Oh boy. Again with a post revolving around something beautiful purchased at McCall’s Meat & Fish Company. You must think I’m getting bribed with free slabs of Argentinean beef or some jumbo lump crab in exchange for multiple posts about this artisan butcher/seafood shop in Los Feliz, but I promise you, my love for their stuff is the only reason why I can’t seem to stop talking about them. Besides, if you met owners/butchers/fish mongers Karen Yoo and Nathan McCall, you’d know they’re honest, hardworking people whose main desire is to have their customers experience truly fresh and delicious food. Not only do they have the best stuff, but they’re always available for cooking advice or menu ideas, and best of all, they are two of the friendliest people around…which is saying a lot for a couple who work about 280 hours a week. Ok, maybe that’s an exaggeration but the truth is pretty close.
J and I decided that we’re going to try and buy our weekly supply of protein from local shops instead of the grocery store; ditto with our produce from farmer’s markets instead of a neon-lit supermarket. Food just tastes better when it hasn’t been forced to grow quickly or plumped up with chemicals, and we want everything we put into our mouths to taste great! Plus supporting local businesses and farmers is putting our money where it really counts.
Since we were buying for the entire week, I came home from McCall’s with a whole chicken, a tub of fresh non-GMO all natural handmade tofu (which I can’t WAIT to spoon into!), a pack of herbed smoked trout and two whole branzino. I felt like I hit the lottery as I carried my goodies home.
Initially, I was going to save the branzino for tonight (Monday) but they looked so damned pretty that I couldn’t resist cooking them up for Sunday dinner. Inspiration hit and before long, I had an exact menu in my head and it came together very quickly. Here’s what we had:
Steamed artichokes- I bought these gorgeous specimens at the Eagle Rock farmer’s market but then J pointed out that I’d probably end up heating up our already warm house (our poor, vintage floor-unit A/C can’t really compete with 95 degree heat) and since artichokes take awhile to steam, I almost decided to scrap the idea. Then I remembered my handy dandy Japanese rice cooker which also steams! Woot! I trimmed the tops, cut out the chokes, cut them in half (in order to make them fit into the rice cooker) and let them steam, insulated, for an hour. Easy!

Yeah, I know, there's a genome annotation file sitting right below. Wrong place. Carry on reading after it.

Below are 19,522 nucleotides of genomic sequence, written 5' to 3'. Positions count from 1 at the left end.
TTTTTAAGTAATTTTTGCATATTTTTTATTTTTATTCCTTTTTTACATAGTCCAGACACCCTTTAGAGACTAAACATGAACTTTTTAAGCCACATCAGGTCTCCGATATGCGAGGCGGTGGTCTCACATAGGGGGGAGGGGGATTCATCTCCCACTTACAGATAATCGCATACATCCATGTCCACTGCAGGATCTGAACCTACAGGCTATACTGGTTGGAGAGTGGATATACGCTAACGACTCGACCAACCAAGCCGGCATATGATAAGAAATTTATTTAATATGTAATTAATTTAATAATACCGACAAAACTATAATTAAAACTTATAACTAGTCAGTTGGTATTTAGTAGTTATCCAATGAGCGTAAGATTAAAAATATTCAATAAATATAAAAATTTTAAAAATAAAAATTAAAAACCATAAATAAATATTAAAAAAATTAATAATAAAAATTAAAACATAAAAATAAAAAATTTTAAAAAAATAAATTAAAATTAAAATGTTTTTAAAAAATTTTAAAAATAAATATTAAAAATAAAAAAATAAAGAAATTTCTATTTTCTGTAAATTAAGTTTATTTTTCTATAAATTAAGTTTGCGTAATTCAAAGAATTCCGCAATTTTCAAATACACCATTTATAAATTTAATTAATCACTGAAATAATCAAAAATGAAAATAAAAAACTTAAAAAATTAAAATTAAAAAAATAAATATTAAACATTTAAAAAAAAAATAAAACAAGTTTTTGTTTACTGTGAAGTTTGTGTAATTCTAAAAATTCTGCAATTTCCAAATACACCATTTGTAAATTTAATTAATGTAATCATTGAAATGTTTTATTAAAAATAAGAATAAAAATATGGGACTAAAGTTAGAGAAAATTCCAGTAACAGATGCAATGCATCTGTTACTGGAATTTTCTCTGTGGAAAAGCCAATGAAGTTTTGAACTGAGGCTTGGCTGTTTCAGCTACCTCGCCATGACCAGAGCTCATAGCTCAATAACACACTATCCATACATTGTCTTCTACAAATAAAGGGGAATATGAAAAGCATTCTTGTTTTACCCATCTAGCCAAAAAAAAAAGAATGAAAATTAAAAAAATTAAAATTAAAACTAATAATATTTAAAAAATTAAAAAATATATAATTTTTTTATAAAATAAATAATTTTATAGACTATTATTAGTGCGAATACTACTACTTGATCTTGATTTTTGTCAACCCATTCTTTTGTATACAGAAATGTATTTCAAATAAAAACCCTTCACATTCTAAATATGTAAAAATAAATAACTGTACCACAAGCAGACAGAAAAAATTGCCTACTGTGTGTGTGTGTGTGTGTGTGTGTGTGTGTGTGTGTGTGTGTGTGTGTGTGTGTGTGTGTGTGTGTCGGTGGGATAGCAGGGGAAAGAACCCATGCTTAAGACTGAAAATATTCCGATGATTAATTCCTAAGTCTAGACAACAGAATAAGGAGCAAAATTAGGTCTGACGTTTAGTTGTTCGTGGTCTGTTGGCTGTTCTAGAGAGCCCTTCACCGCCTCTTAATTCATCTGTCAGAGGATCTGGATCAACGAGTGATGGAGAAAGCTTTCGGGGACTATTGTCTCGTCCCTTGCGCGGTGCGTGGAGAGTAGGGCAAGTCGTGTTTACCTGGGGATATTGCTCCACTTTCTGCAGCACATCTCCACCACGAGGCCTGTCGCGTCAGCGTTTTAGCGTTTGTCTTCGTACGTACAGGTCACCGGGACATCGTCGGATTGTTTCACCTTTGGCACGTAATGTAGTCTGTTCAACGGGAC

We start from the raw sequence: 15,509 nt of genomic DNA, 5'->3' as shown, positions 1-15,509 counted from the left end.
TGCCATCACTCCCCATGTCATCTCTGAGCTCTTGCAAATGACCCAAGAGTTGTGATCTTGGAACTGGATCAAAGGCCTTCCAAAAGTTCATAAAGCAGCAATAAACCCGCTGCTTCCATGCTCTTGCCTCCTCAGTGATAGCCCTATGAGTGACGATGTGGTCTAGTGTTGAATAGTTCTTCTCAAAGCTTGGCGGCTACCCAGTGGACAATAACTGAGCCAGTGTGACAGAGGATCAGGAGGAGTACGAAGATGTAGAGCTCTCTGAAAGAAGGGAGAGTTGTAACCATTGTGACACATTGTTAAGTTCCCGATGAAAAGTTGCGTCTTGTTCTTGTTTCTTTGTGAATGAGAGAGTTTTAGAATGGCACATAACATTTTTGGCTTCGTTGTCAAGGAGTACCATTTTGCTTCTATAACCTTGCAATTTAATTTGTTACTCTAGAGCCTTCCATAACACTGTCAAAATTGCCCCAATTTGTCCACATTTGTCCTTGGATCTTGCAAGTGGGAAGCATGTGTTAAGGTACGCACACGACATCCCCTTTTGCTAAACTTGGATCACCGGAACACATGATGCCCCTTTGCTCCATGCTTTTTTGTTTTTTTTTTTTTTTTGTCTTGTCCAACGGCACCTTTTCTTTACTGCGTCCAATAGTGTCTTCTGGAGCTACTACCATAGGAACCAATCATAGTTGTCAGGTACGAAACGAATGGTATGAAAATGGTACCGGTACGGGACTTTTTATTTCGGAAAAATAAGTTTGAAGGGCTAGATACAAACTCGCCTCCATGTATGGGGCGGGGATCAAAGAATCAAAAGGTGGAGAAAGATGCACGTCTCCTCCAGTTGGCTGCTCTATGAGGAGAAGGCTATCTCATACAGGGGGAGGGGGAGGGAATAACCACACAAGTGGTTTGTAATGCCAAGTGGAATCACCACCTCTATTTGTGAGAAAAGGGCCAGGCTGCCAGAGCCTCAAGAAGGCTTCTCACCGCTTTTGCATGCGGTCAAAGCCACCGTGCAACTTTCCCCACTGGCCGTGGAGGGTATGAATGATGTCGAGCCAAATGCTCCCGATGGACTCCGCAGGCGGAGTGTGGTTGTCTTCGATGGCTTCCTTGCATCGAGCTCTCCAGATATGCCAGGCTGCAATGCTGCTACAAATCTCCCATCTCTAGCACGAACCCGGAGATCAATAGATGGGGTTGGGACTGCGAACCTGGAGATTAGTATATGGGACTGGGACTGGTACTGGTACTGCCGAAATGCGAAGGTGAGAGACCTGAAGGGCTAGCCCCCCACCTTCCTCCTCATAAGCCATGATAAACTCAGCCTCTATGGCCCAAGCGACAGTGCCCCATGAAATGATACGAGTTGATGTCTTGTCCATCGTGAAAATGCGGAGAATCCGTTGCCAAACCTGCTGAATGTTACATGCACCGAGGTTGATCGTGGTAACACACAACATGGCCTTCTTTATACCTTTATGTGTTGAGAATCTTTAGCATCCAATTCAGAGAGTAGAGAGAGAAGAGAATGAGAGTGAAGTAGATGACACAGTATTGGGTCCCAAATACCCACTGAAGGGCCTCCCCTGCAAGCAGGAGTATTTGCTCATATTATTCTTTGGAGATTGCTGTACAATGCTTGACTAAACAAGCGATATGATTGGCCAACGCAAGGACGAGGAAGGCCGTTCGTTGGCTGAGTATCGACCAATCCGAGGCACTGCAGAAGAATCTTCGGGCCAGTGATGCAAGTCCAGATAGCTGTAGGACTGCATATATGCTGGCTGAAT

The branzino was pretty much perfect as is, so I seasoned the outside and inside with salt and pepper, stuffed the cavity with lemon slices and flat-leaf parsley and drizzled a bit of olive oil on top before broiling for five minutes on each side (thanks Karen, for the perfect cooking time!). The skin got nice and crisp, and the flesh was flaky, tender, moist and utterly delicious. I made some salsa verde out of lemon juice, parsley, garlic, olive oil, salt and pepper to drizzle on top but the fish didn’t really need it. I think J and I ate every available piece of flesh from each fish.
J and I’d eaten at Barbrix in Silverlake last week, and my favorite thing was a panzanella salad made with beautiful heirloom tomatoes. I did my best to recreate it with the heirlooms, cucumbers and arugula I’d bought (again, farmer’s market) and toasted up cubes of La Brea Bakery multigrain bread, then tossed it all with a simple vinaigrette of red wine vinegar, extra virgin olive oil, lemon juice, salt and pepper. The soft, juicy tomatoes combined with cool, crunchy cucumbers and slightly chewy, crisp bread soaked in the dressing is a lethal texture/flavor combo.
Every time we eat like this, I just remember that quality ingredients require little or no manipulation and shine on their own, which is the perfect way to cook (or not cook!) during these hot summer months. Food just tastes better when it’s fresh!